Realities of doing science
post at newsgroup.please
Wed Jun 23 00:10:22 EST 1999
In article <37698897.C9E147E8 at salk.edu>, nospamforsburg at salk.edu wrote:
<snip description of conditions>
> However, I also get to think more about science and less about
> teaching or committees. I have exciting colleagues. I have
> great students and postdocs. If it weren't for the financial
> constraints, this would be a scientist's heaven. Because
> I simply can't imagine not doing science.
> In short, every way of doing science costs. We are not paid what
> we're worth, and our postdocs CERTAINLY aren't paid what they're
> worth. Stress is enormous and draining. You do this not because it's
> a good career --any sensible business-student will tell you you're crazy--
> but because you simply can't imagine not doing it.
> And if you can ever imagine not doing it, then take pride in what you
> did along the way and move on.
At least two posters have said "I can't imagine not doing science." I
can't believe this is literally true (or at least I hope it isn't). Do you
really mean to say that everyone with an imagination is getting out?
> One of the things that puzzles me is why everyone seems so
> surprised to find that this is an ill-paid, stressful,
> demanding and at times vicious profession. (Not directed at you,
> Julia--you always have your eyes open, one of the advantages of
I suppose it's directed at me, at least in part. Ok, the reason I'm
surprised at finding out is that I'm amazed that intelligent people put up
with the working conditions common in science, and I'm amazed that more
people haven't quit already. Maybe for someone who has advanced as far as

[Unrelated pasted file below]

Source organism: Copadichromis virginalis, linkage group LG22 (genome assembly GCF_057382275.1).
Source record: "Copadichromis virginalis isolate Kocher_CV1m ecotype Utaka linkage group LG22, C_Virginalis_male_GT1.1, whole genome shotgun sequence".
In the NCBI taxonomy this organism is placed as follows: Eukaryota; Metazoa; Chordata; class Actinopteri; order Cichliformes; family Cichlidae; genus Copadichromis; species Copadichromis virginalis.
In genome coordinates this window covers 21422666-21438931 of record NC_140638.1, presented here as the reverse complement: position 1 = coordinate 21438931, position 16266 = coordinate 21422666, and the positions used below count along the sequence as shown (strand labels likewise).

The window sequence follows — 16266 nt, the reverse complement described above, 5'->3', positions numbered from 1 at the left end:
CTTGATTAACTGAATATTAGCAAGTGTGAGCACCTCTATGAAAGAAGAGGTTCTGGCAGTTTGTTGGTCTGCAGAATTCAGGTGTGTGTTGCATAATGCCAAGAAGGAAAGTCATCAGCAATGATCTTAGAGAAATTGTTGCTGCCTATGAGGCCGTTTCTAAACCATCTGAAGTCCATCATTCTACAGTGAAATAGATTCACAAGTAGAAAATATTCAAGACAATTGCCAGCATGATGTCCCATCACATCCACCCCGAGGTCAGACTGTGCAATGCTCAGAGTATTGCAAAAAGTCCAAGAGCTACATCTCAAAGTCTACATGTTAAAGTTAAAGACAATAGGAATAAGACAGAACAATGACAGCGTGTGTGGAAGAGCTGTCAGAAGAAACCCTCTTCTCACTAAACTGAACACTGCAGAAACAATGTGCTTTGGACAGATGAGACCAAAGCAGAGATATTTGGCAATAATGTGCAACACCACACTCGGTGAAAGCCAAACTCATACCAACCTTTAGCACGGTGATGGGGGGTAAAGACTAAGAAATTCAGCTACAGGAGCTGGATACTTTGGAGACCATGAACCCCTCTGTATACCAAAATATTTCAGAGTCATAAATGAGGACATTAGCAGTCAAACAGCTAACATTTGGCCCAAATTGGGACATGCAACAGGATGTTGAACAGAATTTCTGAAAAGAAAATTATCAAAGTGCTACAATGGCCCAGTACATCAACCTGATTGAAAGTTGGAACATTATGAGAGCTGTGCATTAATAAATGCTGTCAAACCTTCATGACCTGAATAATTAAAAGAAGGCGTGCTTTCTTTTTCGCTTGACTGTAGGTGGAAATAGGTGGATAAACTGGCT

you have, it's more rewarding, because you have more control over your
research and coworkers.
My peer group has very little control, except to quit playing the game.
With few jobs beyond postdocs, no fun, no control and poor prospects,
quitting research science looks like the rational thing to do for most of
us. Something's seriously wrong if that is the case.
One symptom of trouble is the blame applied to people who criticize
science. Things like, "if you wanted money you shouldn't have been a
scientist." Or, "you should have known what you were getting into." This
kind of statement is extremely common. Also, (and I am not accusing you of
this) there's enormous peer pressure on those who want to get out, by
calling people who leave "failures," "whiners," and "quitters." They must
not "love science", or be "real scientists." This helps maintain the
status quo by placing all blame on the messenger and none on the system.
It's almost like leaving a religious cult.
In fact, I'm beginning to think that in some ways participating in the
scientific community is like practicing an odd religion in which you have
to forswear all worldly things, and believe an arbitrary dogma (for
example, that doing science is Really Really Fun, even though most of the
scientists you run into look miserable and take Prozac). Certainly,
scientific heretics get persecuted.
> the mature student). No one does this without
> working in a lab. No graduate student is unexposed to faculty
> and postdoctoral suffering. What possible excuse is there to
> expect it to be different? (That doesn't mean it shouldn't
> BE different, just that no one should be surprised it isn't).
I expect all careers to have reasonable working conditions, or else some
offsetting factor like big money or being unusually enjoyable (obviously
if careers were perfectly enjoyable, they wouldn't be defined as work.)